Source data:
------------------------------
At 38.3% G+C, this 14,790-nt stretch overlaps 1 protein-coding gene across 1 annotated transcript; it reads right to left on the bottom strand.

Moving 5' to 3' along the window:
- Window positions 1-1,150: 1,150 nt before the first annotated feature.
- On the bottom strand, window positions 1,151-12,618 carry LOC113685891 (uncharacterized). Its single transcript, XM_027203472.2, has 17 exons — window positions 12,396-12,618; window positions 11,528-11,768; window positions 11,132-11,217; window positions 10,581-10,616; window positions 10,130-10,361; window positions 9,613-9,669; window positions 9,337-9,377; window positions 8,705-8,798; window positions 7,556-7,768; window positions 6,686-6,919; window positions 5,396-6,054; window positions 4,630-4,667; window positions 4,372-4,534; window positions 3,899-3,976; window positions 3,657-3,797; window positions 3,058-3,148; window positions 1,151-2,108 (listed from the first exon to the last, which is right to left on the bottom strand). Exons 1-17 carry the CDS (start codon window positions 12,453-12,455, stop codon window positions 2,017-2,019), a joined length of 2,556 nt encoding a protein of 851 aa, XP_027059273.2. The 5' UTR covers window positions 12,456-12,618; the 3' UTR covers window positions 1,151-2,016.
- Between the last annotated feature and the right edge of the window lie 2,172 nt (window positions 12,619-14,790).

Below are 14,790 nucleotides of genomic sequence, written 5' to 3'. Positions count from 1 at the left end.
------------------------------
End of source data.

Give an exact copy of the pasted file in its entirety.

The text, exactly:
At 38.3% G+C, this 14,790-nt stretch overlaps 1 protein-coding gene across 1 annotated transcript; it reads right to left on the bottom strand.

Moving 5' to 3' along the window:
- Window positions 1-1,150: 1,150 nt before the first annotated feature.
- On the bottom strand, window positions 1,151-12,618 carry LOC113685891 (uncharacterized). Its single transcript, XM_027203472.2, has 17 exons — window positions 12,396-12,618; window positions 11,528-11,768; window positions 11,132-11,217; window positions 10,581-10,616; window positions 10,130-10,361; window positions 9,613-9,669; window positions 9,337-9,377; window positions 8,705-8,798; window positions 7,556-7,768; window positions 6,686-6,919; window positions 5,396-6,054; window positions 4,630-4,667; window positions 4,372-4,534; window positions 3,899-3,976; window positions 3,657-3,797; window positions 3,058-3,148; window positions 1,151-2,108 (listed from the first exon to the last, which is right to left on the bottom strand). Exons 1-17 carry the CDS (start codon window positions 12,453-12,455, stop codon window positions 2,017-2,019), a joined length of 2,556 nt encoding a protein of 851 aa, XP_027059273.2. The 5' UTR covers window positions 12,456-12,618; the 3' UTR covers window positions 1,151-2,016.
- Between the last annotated feature and the right edge of the window lie 2,172 nt (window positions 12,619-14,790).

Below are 14,790 nucleotides of genomic sequence, written 5' to 3'. Positions count from 1 at the left end.